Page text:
BRUSSELS (Reuters) – The European Union is willing to move in negotiations on future EU-UK relations, but Britain must make a bigger effort to do the same in talks next week, the EU trade chief said on Thursday.
EU trade commissioner Phil Hogan told EU lawmakers that the negotiations had not made much progress to date.
“Perhaps the United Kingdom has come to the conclusion that there’s not going to be a deal. I hope not because we want a deal, but speed is of the essence because time is short,” he told the trade committee of the European Parliament, before the next round of negotiations next week.
Britain told the EU on Wednesday it needed to break a fundamental impasse to clinch a Brexit trade deal by the end of the year and said an agreement on fisheries might not be ready by July.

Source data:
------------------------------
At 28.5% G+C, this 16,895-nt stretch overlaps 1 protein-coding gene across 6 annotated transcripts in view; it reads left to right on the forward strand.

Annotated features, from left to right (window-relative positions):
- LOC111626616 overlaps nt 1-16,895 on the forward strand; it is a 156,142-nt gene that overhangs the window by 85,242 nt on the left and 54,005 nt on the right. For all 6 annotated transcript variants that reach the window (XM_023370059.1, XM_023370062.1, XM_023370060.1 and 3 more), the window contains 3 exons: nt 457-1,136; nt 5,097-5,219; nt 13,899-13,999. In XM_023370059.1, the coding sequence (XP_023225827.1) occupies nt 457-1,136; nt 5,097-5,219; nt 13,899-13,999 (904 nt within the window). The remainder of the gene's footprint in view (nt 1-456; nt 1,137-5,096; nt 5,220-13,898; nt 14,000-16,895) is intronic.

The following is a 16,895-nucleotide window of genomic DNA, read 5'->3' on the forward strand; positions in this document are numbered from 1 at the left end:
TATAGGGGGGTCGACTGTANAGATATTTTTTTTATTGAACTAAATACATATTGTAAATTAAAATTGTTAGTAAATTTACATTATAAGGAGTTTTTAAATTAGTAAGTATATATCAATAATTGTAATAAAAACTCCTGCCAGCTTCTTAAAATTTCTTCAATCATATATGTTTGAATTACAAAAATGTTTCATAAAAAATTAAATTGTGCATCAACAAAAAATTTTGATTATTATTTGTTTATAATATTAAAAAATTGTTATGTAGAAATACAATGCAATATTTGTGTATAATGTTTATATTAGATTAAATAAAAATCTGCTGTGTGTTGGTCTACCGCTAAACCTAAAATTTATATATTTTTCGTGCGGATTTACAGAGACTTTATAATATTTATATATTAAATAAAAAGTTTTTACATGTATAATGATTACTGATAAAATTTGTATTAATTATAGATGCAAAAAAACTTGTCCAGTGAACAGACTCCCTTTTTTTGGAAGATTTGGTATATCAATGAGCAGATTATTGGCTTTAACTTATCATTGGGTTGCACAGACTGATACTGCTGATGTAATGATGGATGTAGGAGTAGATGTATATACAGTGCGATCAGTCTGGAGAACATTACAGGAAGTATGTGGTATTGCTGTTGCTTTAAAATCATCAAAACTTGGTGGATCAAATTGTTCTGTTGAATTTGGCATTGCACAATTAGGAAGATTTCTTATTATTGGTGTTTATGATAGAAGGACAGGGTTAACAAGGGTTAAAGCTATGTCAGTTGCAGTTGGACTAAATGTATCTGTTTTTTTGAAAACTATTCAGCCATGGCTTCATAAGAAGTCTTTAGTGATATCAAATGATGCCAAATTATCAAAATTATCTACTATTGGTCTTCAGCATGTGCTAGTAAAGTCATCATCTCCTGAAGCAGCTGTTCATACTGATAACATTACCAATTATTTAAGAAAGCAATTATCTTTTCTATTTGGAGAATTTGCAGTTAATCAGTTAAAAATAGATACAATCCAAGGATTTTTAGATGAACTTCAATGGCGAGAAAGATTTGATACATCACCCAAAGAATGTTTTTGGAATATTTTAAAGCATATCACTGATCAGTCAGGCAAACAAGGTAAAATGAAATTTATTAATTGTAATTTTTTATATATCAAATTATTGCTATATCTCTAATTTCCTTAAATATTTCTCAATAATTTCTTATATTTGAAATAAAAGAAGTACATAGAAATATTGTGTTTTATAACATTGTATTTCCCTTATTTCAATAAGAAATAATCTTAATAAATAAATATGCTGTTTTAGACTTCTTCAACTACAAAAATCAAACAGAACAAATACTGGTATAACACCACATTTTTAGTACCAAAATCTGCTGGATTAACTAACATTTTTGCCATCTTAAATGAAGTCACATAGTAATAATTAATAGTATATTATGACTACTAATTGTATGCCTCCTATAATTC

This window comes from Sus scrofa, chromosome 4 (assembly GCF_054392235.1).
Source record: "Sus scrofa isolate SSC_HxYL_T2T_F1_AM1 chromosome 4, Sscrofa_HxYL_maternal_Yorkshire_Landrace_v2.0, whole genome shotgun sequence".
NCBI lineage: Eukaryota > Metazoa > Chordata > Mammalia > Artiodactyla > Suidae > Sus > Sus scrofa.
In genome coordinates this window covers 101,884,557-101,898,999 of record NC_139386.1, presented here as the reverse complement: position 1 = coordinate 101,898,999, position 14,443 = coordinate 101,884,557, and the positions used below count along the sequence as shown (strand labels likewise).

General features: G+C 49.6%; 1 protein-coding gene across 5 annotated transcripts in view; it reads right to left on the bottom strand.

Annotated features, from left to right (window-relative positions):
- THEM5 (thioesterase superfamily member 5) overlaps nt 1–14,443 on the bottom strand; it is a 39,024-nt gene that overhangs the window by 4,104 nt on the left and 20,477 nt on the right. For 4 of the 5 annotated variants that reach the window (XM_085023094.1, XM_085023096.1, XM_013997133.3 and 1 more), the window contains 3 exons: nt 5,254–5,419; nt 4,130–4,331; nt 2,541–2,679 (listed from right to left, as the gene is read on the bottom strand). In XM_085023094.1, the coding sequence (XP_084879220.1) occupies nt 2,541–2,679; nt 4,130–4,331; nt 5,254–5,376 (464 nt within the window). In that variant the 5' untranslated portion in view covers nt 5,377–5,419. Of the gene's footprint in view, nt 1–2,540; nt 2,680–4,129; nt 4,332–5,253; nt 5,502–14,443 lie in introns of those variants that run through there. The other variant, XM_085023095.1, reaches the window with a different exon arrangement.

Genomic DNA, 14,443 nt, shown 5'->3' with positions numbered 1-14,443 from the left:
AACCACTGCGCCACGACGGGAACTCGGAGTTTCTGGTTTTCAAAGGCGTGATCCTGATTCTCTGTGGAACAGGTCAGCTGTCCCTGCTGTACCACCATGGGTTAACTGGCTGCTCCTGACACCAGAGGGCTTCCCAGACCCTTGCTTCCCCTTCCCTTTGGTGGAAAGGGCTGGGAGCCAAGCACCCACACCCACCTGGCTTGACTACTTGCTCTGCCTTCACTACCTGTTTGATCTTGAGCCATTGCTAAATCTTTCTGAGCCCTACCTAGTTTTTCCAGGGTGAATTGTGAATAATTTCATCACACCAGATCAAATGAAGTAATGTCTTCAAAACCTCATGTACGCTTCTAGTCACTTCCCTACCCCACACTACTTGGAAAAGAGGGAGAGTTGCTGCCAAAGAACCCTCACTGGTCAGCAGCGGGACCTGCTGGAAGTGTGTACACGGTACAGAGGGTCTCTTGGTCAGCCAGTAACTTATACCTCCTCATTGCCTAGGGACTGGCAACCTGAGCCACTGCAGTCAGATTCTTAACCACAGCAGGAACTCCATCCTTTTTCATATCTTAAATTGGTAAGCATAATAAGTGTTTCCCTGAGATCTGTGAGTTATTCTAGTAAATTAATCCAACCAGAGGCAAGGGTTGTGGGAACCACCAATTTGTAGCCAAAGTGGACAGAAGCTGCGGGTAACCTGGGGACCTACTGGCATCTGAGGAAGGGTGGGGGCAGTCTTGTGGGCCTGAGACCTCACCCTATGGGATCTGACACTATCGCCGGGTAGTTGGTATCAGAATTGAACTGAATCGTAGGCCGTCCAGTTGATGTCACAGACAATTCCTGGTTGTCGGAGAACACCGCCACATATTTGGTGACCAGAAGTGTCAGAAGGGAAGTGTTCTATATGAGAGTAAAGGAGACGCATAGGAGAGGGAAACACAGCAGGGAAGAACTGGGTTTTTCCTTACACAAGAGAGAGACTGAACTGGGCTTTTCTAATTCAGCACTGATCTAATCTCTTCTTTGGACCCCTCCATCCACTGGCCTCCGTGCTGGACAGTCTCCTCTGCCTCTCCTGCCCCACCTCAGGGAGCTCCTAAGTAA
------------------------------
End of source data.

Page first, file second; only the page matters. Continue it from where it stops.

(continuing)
“We hope that we will see a bigger effort than we’ve seen to date from the United Kingdom side to move on certain issues, because we stand ready to move on ours, to move forward some of the solutions that are required on many issues of concern to both sides,” he said.
Hogan said that the UK stance might represent a negotiating strategy rather than issues of substance, adding that the talks needed “confidence-building measures” next week.
The United Kingdom left the EU on Jan. 31, but the main terms of its membership remain in place during a transition period until the end of this year, allowing time to negotiate a new free-trade deal with the bloc.
(Reporting by Philip Blenkinsop)